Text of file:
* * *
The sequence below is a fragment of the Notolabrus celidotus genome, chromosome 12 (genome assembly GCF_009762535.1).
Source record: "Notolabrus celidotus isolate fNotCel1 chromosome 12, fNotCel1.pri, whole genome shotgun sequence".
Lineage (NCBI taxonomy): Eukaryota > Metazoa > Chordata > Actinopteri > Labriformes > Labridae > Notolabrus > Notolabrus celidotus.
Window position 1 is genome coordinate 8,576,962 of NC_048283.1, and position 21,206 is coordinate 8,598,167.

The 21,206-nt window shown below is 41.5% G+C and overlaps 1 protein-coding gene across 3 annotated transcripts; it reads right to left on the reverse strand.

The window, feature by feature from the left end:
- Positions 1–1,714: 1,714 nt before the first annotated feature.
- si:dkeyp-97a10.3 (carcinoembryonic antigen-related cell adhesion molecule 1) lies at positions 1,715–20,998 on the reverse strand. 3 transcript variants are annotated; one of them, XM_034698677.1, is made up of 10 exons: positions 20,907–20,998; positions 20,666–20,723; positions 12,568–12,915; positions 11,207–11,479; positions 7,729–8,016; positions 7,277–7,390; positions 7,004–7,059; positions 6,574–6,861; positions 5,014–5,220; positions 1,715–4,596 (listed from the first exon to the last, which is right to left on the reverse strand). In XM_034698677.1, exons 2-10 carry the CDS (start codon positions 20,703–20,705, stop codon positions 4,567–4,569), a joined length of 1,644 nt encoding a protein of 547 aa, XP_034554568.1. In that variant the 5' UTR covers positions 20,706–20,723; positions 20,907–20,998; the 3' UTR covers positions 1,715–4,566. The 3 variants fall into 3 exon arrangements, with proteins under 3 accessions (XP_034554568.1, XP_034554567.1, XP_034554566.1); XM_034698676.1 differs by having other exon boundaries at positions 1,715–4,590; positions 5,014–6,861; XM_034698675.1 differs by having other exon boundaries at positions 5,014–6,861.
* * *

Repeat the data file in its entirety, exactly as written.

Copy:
The sequence below is a fragment of the Notolabrus celidotus genome, chromosome 12 (genome assembly GCF_009762535.1).
Source record: "Notolabrus celidotus isolate fNotCel1 chromosome 12, fNotCel1.pri, whole genome shotgun sequence".
Lineage (NCBI taxonomy): Eukaryota > Metazoa > Chordata > Actinopteri > Labriformes > Labridae > Notolabrus > Notolabrus celidotus.
Window position 1 is genome coordinate 8,576,962 of NC_048283.1, and position 21,206 is coordinate 8,598,167.

The 21,206-nt window shown below is 41.5% G+C and overlaps 1 protein-coding gene across 3 annotated transcripts; it reads right to left on the reverse strand.

The window, feature by feature from the left end:
- Positions 1–1,714: 1,714 nt before the first annotated feature.
- si:dkeyp-97a10.3 (carcinoembryonic antigen-related cell adhesion molecule 1) lies at positions 1,715–20,998 on the reverse strand. 3 transcript variants are annotated; one of them, XM_034698677.1, is made up of 10 exons: positions 20,907–20,998; positions 20,666–20,723; positions 12,568–12,915; positions 11,207–11,479; positions 7,729–8,016; positions 7,277–7,390; positions 7,004–7,059; positions 6,574–6,861; positions 5,014–5,220; positions 1,715–4,596 (listed from the first exon to the last, which is right to left on the reverse strand). In XM_034698677.1, exons 2-10 carry the CDS (start codon positions 20,703–20,705, stop codon positions 4,567–4,569), a joined length of 1,644 nt encoding a protein of 547 aa, XP_034554568.1. In that variant the 5' UTR covers positions 20,706–20,723; positions 20,907–20,998; the 3' UTR covers positions 1,715–4,566. The 3 variants fall into 3 exon arrangements, with proteins under 3 accessions (XP_034554568.1, XP_034554567.1, XP_034554566.1); XM_034698676.1 differs by having other exon boundaries at positions 1,715–4,590; positions 5,014–6,861; XM_034698675.1 differs by having other exon boundaries at positions 5,014–6,861.